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[175] So said he, and they marked each man his lot and cast them in the helmet of Agamemnon, son of Atreus; and the host made prayer, and lifted up their hands to the gods. And thus would one say with a lance up to the broad heaven: “Father Zeus, grant that the lot fall of Aias or the son of Tydeus [180] or else on the king himself of Mycene rich in gold.” So spake they, and the horseman, Nestor of Gerenia, shook the helmet, and forth therefrom leapt the lot that themselves desired, even the lot of Aias. And the herald bare it everywhither throughout the throng, and showed it from left to right to all the chieftains of the Achaeans; [185] but they knew it not, and denied it every man. But when in bearing it everywhither throughout the throng he was come to him that had marked it and cast it into the helm, even to glorious Aias, then Aias held forth his hand, and the herald drew near and laid the lot therein; and Aias knew at a glance the token on the lot, and waxed glad at heart. [190] The lot then he cast upon the ground beside his foot, and spake:“My friends, of a surety the lot is mine, and mine own heart rejoiceth, for I deem that I shall vanquish goodly Hector. But come now, while I am doing on me my battle gear, make ye prayer the while to king Zeus, son of Cronos, [195] in silence by yourselves, that the Trojans learn naught thereof—nay, or openly, if ye will, since in any case we fear no man. For by force shall no man drive me in flight of his own will and in despite of mine, nor yet by skill; since as no skilless wight methinks was I born and reared in Salamis.” [200] So spake he, and they made prayer to king Zeus, son of Cronos; and thus would one speak with a glance up to the broad heaven: “Father Zeus, that rulest from Ida, most glorious, most great, vouchsafe victory to Aias and that he win him glorious renown; or if so be thou lovest Hector too, and carest for him, [205] vouchsafe to both equal might and glory.”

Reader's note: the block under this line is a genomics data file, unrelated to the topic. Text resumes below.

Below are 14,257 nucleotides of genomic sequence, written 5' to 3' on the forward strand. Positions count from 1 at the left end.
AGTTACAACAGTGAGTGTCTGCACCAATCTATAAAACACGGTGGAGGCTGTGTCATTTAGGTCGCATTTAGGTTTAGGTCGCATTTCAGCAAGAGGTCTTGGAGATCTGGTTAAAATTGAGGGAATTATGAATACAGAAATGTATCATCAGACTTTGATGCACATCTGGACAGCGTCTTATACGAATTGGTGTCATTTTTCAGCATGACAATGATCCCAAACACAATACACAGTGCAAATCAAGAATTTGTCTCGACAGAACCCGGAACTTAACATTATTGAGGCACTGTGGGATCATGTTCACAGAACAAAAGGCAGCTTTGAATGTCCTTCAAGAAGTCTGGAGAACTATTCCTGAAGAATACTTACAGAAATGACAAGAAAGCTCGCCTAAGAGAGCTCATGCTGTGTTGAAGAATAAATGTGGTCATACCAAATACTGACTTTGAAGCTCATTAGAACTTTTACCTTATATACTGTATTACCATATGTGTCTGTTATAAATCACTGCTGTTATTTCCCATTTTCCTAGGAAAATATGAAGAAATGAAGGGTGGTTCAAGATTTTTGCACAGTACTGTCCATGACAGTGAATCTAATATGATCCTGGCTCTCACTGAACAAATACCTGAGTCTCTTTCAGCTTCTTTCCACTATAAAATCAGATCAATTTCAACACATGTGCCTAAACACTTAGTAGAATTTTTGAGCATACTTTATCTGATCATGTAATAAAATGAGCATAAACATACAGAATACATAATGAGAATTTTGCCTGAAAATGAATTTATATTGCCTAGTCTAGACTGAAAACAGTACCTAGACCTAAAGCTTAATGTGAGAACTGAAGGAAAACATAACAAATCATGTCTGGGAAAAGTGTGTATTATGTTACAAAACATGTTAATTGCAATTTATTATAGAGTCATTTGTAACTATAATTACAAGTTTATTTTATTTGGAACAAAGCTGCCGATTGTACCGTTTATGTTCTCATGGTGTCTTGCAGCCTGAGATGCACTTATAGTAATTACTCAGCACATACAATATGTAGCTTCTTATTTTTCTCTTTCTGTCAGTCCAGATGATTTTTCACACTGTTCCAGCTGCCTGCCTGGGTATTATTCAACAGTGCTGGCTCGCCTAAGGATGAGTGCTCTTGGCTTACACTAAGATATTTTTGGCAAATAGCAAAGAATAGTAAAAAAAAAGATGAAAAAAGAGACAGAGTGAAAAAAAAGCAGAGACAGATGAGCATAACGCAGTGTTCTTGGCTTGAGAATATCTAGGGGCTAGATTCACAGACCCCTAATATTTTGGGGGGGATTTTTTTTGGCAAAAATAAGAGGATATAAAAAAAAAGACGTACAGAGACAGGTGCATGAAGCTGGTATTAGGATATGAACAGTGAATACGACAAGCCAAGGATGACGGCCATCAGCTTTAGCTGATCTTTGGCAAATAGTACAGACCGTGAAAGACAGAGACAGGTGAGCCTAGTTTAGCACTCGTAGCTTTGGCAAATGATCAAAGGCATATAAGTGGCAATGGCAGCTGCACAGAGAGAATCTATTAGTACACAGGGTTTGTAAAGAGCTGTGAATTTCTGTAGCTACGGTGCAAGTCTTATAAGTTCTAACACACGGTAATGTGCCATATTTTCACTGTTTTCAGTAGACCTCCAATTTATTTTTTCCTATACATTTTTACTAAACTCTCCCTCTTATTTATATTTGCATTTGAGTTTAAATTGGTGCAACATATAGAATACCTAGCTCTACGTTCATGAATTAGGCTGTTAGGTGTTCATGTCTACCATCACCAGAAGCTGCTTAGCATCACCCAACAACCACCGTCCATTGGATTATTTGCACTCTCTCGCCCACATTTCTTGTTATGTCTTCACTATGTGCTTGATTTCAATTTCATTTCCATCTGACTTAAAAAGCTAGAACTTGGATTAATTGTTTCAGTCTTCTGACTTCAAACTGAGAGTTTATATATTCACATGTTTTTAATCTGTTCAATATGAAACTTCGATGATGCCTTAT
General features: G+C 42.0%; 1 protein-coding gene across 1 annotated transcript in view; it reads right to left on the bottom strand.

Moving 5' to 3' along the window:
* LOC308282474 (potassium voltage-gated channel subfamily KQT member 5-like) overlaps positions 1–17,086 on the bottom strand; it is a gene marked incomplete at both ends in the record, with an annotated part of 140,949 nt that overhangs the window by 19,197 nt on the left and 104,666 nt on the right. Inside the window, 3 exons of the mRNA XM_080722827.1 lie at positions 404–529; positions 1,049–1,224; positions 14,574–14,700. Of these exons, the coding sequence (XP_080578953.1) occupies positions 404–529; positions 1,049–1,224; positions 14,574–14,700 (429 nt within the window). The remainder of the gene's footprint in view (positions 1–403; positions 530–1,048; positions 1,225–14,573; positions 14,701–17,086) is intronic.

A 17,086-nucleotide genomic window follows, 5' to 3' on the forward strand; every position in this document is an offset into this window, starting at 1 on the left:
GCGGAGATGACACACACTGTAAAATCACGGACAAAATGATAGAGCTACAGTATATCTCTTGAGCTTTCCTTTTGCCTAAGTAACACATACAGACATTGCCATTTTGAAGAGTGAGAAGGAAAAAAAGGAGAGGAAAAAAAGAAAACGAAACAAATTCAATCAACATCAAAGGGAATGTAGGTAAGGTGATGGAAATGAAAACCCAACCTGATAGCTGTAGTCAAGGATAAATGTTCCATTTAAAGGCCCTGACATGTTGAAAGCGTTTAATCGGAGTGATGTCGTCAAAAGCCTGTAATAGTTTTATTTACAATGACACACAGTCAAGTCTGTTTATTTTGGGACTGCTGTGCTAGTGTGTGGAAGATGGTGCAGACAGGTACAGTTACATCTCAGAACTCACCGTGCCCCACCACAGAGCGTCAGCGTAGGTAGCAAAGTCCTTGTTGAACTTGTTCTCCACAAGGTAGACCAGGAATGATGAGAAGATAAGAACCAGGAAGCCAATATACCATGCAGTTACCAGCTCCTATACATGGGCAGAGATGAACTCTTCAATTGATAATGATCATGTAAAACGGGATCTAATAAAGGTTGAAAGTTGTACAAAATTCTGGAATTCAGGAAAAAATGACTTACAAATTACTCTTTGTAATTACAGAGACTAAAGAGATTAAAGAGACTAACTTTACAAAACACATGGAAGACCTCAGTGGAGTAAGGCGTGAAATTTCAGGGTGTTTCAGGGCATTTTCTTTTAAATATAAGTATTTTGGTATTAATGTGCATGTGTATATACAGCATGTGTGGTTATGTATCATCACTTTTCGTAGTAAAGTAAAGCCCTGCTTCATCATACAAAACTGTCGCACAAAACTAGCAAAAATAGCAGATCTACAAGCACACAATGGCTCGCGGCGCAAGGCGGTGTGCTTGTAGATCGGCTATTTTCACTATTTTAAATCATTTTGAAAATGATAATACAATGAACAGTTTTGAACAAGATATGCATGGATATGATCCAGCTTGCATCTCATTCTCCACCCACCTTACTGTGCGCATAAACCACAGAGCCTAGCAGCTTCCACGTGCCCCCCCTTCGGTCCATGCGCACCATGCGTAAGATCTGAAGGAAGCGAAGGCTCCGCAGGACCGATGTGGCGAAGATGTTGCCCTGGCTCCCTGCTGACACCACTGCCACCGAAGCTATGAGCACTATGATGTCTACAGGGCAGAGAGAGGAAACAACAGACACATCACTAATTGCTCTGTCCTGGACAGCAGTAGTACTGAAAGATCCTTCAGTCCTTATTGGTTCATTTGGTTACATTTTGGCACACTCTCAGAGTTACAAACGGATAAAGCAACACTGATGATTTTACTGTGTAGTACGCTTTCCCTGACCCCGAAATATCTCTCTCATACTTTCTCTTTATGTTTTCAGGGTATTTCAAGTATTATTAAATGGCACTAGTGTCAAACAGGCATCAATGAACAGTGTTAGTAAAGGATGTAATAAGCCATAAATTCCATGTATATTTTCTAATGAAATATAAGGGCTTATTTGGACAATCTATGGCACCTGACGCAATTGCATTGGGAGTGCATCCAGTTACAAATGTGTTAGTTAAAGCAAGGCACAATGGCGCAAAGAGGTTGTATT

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hide References (4 total)
  • Commentary references to this page (3):
    • Walter Leaf, Commentary on the Iliad (1900), 3.318
    • Charles Simmons, The Metamorphoses of Ovid, Books XIII and XIV, 13.88
    • Thomas D. Seymour, Commentary on Homer's Iliad, Books I-III, 3.317
  • Cross-references to this page (1):
    • A Dictionary of Greek and Roman Antiquities (1890), ADORA´TIO
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